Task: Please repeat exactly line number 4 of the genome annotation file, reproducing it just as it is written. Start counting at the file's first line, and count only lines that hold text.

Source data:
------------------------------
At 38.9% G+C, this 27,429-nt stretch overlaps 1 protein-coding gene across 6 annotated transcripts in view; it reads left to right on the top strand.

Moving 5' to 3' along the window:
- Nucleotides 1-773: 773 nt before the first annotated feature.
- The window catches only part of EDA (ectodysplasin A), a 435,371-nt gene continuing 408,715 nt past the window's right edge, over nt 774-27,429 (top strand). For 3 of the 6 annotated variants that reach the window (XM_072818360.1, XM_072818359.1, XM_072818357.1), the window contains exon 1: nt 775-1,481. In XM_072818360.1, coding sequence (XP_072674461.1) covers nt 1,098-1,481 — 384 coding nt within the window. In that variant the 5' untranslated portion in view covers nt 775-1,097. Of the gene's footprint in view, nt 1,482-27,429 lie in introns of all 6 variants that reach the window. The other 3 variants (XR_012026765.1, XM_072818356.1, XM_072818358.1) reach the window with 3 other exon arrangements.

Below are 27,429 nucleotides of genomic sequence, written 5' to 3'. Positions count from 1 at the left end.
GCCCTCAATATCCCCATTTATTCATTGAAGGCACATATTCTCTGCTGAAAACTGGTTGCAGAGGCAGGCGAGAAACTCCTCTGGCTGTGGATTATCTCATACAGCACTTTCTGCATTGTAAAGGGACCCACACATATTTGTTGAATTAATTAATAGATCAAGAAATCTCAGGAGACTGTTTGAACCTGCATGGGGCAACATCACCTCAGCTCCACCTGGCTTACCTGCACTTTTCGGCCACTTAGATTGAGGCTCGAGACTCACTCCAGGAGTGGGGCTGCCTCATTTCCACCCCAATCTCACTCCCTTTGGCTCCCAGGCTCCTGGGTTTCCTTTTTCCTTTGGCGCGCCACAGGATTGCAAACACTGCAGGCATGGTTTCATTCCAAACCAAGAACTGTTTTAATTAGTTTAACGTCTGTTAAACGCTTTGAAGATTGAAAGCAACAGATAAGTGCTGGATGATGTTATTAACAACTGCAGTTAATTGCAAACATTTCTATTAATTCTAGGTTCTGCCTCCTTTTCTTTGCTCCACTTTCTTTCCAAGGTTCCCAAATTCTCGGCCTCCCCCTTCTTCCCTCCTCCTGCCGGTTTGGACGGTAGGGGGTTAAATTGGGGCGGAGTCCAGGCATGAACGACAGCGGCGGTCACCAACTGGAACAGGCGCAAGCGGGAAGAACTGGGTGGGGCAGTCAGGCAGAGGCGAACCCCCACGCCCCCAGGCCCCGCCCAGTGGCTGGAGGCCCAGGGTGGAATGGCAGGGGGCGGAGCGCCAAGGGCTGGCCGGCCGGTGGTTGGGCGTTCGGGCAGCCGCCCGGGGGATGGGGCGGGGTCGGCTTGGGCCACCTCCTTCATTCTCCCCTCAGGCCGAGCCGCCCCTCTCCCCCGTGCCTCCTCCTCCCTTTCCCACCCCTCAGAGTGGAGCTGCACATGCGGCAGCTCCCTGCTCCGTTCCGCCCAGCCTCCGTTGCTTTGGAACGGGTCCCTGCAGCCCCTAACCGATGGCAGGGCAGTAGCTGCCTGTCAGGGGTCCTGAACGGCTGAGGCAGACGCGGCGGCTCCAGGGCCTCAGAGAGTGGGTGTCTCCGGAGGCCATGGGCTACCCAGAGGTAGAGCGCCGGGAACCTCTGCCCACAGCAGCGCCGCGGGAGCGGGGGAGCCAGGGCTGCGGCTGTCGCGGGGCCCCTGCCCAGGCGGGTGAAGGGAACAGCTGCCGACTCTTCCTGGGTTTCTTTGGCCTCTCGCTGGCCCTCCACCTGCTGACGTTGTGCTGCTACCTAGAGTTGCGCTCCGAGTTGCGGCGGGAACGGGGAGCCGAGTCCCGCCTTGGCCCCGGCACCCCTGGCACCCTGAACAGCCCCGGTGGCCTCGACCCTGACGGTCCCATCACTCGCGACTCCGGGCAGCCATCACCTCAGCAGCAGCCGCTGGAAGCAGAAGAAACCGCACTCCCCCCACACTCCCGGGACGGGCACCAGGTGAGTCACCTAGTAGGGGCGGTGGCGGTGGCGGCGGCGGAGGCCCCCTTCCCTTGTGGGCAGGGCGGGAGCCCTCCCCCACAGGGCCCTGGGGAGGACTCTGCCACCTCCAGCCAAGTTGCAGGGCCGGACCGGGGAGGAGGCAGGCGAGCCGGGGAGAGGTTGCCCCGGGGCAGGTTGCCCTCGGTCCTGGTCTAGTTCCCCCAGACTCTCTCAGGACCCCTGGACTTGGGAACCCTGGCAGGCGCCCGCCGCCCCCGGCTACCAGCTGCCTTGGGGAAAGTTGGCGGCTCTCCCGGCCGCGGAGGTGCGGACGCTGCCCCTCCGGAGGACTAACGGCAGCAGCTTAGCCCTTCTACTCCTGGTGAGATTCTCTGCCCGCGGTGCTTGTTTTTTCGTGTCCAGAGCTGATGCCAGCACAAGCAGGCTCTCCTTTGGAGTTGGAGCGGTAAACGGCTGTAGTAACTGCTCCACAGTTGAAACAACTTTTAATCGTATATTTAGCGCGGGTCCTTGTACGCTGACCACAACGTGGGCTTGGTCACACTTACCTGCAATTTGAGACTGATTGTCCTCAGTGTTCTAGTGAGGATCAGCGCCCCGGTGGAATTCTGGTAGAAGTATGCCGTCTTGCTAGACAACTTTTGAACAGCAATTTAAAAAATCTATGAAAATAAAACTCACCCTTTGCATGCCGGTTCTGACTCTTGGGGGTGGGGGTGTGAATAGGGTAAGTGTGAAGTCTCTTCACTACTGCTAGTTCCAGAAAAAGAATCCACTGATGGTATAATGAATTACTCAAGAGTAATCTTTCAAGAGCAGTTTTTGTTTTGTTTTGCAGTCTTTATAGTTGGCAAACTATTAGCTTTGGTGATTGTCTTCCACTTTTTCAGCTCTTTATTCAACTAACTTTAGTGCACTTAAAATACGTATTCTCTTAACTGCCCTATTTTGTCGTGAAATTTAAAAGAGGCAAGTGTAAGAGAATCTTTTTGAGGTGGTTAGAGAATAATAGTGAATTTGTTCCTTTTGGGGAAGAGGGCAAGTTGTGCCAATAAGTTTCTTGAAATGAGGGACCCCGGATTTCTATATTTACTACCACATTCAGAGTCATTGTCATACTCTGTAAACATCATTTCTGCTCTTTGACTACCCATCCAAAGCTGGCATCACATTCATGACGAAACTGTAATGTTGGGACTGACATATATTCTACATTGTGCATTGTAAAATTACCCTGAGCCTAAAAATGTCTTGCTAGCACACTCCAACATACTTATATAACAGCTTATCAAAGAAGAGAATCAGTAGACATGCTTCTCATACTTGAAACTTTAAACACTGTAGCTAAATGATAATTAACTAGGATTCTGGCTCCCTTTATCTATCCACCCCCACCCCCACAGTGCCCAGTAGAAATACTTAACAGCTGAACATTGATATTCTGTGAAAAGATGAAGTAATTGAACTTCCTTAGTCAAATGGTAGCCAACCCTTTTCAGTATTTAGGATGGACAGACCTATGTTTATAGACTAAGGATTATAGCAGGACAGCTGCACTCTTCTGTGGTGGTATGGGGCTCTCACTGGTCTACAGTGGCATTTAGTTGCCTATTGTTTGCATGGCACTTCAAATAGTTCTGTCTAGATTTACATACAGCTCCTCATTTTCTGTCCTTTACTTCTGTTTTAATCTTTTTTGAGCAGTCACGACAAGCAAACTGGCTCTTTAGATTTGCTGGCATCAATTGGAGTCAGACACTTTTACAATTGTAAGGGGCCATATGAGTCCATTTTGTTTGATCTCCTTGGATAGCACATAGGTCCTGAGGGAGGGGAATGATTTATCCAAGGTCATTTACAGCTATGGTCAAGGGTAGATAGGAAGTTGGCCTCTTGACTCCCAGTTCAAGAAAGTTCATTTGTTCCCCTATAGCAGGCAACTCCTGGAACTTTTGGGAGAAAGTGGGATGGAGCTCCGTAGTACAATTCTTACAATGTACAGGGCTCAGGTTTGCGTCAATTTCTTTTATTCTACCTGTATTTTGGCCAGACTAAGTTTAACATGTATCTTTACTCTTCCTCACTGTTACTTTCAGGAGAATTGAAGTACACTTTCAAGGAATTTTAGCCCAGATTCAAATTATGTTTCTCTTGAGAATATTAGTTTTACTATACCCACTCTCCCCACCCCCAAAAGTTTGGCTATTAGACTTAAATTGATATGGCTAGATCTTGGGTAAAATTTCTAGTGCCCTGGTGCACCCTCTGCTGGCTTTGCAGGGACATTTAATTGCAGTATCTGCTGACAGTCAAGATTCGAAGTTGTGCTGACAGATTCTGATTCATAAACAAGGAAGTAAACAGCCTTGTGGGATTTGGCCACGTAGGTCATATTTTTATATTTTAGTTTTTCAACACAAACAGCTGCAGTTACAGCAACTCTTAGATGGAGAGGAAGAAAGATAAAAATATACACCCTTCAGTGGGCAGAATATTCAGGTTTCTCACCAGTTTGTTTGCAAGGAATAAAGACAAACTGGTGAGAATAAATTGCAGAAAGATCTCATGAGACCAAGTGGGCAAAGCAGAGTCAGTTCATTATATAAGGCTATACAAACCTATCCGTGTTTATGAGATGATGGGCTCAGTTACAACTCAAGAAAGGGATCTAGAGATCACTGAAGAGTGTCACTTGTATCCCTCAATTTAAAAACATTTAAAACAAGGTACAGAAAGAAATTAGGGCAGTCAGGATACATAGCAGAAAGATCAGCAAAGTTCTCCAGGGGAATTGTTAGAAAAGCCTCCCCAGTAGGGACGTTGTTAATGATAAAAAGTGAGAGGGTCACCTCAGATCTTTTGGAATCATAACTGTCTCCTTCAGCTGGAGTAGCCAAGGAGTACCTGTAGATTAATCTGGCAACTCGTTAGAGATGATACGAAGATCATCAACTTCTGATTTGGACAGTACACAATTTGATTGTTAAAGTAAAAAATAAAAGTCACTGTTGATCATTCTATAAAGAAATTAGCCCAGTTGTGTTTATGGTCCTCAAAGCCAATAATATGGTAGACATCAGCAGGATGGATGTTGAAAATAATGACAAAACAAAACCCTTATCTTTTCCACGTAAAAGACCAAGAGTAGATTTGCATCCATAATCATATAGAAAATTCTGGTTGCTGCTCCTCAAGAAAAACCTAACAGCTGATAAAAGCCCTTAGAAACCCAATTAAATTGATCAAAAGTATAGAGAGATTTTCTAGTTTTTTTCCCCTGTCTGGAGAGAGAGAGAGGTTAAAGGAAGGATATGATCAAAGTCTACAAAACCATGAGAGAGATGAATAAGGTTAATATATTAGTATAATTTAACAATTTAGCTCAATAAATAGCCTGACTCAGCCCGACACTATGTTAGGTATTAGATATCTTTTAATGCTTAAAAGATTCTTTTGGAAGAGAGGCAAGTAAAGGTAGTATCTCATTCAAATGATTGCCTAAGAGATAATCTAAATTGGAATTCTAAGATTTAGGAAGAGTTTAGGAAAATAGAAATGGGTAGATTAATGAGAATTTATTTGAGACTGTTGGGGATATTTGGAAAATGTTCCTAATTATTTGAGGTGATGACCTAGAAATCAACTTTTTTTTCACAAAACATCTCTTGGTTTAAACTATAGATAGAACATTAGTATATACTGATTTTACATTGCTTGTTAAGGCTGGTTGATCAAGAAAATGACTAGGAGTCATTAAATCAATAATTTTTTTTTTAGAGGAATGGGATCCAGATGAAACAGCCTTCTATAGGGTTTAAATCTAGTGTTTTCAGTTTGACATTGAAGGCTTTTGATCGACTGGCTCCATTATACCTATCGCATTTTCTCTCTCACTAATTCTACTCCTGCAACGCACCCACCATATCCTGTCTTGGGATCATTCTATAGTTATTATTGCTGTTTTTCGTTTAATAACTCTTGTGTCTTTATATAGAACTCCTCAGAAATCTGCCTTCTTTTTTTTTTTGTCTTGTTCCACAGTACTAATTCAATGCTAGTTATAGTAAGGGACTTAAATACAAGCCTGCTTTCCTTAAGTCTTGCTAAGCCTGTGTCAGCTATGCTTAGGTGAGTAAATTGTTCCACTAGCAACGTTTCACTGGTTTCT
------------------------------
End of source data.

- The window catches only part of EDA (ectodysplasin A), a 435,371-nt gene continuing 408,715 nt past the window's right edge, over nt 774-27,429 (top strand). For 3 of the 6 annotated variants that reach the window (XM_072818360.1, XM_072818359.1, XM_072818357.1), the window contains exon 1: nt 775-1,481. In XM_072818360.1, coding sequence (XP_072674461.1) covers nt 1,098-1,481 — 384 coding nt within the window. In that variant the 5' untranslated portion in view covers nt 775-1,097. Of the gene's footprint in view, nt 1,482-27,429 lie in introns of all 6 variants that reach the window. The other 3 variants (XR_012026765.1, XM_072818356.1, XM_072818358.1) reach the window with 3 other exon arrangements.